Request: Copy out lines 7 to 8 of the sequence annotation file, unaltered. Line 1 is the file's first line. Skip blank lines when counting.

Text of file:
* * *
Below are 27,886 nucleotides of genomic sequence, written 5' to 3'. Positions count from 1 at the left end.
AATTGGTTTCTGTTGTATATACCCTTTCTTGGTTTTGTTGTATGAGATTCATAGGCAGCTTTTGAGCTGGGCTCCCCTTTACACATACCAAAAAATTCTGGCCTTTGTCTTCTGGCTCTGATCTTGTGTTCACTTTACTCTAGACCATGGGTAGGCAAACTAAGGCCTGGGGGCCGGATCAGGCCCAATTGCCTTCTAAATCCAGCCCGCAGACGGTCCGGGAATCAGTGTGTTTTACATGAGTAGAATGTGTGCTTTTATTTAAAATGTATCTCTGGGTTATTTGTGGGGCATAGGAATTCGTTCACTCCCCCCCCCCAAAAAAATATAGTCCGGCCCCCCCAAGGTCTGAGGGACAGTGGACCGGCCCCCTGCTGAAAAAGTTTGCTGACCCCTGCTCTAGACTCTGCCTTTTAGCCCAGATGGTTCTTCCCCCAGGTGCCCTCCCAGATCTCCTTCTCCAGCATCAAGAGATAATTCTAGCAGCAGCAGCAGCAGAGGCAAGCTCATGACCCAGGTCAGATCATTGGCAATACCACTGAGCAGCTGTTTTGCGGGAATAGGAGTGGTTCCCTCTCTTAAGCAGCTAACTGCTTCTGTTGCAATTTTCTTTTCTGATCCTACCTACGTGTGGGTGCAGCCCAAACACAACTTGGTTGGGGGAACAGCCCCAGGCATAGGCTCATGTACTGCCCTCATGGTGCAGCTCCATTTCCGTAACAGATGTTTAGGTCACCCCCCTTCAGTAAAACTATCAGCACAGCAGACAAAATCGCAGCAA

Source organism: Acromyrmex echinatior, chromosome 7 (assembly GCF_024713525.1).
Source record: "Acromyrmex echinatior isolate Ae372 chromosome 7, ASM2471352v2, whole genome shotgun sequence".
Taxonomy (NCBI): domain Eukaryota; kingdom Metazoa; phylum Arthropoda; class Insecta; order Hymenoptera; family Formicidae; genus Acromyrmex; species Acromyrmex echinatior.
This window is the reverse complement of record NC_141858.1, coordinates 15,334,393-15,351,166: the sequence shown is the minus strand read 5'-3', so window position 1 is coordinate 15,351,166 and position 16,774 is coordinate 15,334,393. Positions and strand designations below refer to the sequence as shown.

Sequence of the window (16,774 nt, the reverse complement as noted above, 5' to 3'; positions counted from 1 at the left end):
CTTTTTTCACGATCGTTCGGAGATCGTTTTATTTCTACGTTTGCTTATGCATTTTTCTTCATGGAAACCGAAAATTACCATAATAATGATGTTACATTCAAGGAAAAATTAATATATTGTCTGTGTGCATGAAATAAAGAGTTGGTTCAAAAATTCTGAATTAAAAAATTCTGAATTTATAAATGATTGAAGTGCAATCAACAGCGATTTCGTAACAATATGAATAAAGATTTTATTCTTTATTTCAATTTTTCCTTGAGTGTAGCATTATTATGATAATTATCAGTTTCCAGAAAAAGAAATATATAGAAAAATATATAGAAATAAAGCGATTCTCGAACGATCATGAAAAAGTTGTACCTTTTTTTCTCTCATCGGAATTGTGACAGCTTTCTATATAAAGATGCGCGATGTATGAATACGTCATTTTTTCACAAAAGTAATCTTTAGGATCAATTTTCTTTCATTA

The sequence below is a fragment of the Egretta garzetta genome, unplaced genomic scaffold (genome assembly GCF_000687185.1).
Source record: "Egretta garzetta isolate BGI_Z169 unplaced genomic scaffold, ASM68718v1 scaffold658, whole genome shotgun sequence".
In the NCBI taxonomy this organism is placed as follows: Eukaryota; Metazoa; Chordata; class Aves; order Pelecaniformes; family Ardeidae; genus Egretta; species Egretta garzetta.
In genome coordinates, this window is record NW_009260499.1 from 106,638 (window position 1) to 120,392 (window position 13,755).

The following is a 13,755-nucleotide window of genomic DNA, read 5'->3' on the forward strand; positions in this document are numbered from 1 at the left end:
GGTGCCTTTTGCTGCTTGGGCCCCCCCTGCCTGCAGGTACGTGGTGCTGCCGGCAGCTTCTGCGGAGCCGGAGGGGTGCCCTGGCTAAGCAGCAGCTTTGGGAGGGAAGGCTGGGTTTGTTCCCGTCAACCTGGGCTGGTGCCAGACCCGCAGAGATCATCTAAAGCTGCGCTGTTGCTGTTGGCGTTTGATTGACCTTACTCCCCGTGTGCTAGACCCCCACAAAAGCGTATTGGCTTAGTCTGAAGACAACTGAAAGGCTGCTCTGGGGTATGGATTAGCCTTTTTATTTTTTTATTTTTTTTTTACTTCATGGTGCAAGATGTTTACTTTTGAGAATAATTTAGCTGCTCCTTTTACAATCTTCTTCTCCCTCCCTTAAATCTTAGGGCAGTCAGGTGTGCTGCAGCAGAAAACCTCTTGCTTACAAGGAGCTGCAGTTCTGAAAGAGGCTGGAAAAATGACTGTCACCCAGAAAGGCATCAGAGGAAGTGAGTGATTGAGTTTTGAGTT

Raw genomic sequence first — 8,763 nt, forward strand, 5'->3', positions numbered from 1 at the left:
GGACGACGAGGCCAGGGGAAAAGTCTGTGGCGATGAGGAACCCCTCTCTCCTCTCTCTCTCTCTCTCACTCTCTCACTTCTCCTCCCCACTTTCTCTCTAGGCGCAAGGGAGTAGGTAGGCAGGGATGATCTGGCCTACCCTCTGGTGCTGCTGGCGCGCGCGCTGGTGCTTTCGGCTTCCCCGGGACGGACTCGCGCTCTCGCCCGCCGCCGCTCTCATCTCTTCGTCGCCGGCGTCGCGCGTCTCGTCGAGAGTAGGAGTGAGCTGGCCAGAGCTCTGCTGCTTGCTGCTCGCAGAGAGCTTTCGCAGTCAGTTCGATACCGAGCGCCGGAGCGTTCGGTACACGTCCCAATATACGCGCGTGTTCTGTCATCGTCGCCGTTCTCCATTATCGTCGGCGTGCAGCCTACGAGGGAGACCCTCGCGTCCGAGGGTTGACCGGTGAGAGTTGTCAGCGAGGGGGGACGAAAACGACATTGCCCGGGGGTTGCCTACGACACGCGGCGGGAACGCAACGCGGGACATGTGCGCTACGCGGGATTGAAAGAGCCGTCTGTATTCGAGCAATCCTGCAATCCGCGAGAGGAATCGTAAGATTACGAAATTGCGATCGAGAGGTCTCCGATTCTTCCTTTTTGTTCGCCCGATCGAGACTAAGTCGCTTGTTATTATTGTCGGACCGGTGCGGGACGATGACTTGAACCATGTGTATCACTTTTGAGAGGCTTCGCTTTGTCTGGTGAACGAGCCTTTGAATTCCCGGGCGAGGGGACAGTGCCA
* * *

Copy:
Sequence of the window (16,774 nt, the reverse complement as noted above, 5' to 3'; positions counted from 1 at the left end):
CTTTTTTCACGATCGTTCGGAGATCGTTTTATTTCTACGTTTGCTTATGCATTTTTCTTCATGGAAACCGAAAATTACCATAATAATGATGTTACATTCAAGGAAAAATTAATATATTGTCTGTGTGCATGAAATAAAGAGTTGGTTCAAAAATTCTGAATTAAAAAATTCTGAATTTATAAATGATTGAAGTGCAATCAACAGCGATTTCGTAACAATATGAATAAAGATTTTATTCTTTATTTCAATTTTTCCTTGAGTGTAGCATTATTATGATAATTATCAGTTTCCAGAAAAAGAAATATATAGAAAAATATATAGAAATAAAGCGATTCTCGAACGATCATGAAAAAGTTGTACCTTTTTTTCTCTCATCGGAATTGTGACAGCTTTCTATATAAAGATGCGCGATGTATGAATACGTCATTTTTTCACAAAAGTAATCTTTAGGATCAATTTTCTTTCATTA